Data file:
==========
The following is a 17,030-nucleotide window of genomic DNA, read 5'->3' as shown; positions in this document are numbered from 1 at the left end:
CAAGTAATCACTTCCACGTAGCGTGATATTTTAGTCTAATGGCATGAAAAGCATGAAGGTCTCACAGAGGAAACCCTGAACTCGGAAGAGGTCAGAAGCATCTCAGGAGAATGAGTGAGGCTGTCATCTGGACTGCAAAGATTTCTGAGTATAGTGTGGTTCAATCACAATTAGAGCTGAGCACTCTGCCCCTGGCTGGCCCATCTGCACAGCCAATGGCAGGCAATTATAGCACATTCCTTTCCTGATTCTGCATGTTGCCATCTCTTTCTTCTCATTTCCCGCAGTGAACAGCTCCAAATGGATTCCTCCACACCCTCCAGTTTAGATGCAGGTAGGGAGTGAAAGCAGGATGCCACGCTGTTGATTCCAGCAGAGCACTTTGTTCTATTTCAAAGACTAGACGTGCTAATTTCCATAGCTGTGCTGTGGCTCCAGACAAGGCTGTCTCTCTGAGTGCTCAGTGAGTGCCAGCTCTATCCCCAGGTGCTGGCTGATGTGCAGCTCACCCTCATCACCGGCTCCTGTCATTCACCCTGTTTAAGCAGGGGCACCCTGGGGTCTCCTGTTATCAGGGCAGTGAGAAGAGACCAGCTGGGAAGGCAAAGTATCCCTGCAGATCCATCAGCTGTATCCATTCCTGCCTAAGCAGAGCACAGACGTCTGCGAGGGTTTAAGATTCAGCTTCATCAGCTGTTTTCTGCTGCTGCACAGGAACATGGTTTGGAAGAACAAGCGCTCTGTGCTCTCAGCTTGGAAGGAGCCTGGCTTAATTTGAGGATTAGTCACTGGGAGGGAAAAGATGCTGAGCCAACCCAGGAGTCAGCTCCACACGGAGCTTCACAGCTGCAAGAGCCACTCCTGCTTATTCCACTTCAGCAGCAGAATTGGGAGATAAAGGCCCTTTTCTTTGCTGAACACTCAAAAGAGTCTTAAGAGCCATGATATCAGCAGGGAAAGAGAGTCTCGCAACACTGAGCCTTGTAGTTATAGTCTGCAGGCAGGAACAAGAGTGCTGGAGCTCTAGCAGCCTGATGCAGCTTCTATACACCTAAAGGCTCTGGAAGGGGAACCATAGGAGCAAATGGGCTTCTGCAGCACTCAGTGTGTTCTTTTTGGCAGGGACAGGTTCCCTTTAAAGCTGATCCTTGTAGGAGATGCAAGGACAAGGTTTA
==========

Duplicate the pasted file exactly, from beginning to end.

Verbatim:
The following is a 17,030-nucleotide window of genomic DNA, read 5'->3' as shown; positions in this document are numbered from 1 at the left end:
CAAGTAATCACTTCCACGTAGCGTGATATTTTAGTCTAATGGCATGAAAAGCATGAAGGTCTCACAGAGGAAACCCTGAACTCGGAAGAGGTCAGAAGCATCTCAGGAGAATGAGTGAGGCTGTCATCTGGACTGCAAAGATTTCTGAGTATAGTGTGGTTCAATCACAATTAGAGCTGAGCACTCTGCCCCTGGCTGGCCCATCTGCACAGCCAATGGCAGGCAATTATAGCACATTCCTTTCCTGATTCTGCATGTTGCCATCTCTTTCTTCTCATTTCCCGCAGTGAACAGCTCCAAATGGATTCCTCCACACCCTCCAGTTTAGATGCAGGTAGGGAGTGAAAGCAGGATGCCACGCTGTTGATTCCAGCAGAGCACTTTGTTCTATTTCAAAGACTAGACGTGCTAATTTCCATAGCTGTGCTGTGGCTCCAGACAAGGCTGTCTCTCTGAGTGCTCAGTGAGTGCCAGCTCTATCCCCAGGTGCTGGCTGATGTGCAGCTCACCCTCATCACCGGCTCCTGTCATTCACCCTGTTTAAGCAGGGGCACCCTGGGGTCTCCTGTTATCAGGGCAGTGAGAAGAGACCAGCTGGGAAGGCAAAGTATCCCTGCAGATCCATCAGCTGTATCCATTCCTGCCTAAGCAGAGCACAGACGTCTGCGAGGGTTTAAGATTCAGCTTCATCAGCTGTTTTCTGCTGCTGCACAGGAACATGGTTTGGAAGAACAAGCGCTCTGTGCTCTCAGCTTGGAAGGAGCCTGGCTTAATTTGAGGATTAGTCACTGGGAGGGAAAAGATGCTGAGCCAACCCAGGAGTCAGCTCCACACGGAGCTTCACAGCTGCAAGAGCCACTCCTGCTTATTCCACTTCAGCAGCAGAATTGGGAGATAAAGGCCCTTTTCTTTGCTGAACACTCAAAAGAGTCTTAAGAGCCATGATATCAGCAGGGAAAGAGAGTCTCGCAACACTGAGCCTTGTAGTTATAGTCTGCAGGCAGGAACAAGAGTGCTGGAGCTCTAGCAGCCTGATGCAGCTTCTATACACCTAAAGGCTCTGGAAGGGGAACCATAGGAGCAAATGGGCTTCTGCAGCACTCAGTGTGTTCTTTTTGGCAGGGACAGGTTCCCTTTAAAGCTGATCCTTGTAGGAGATGCAAGGACAAGGTTTA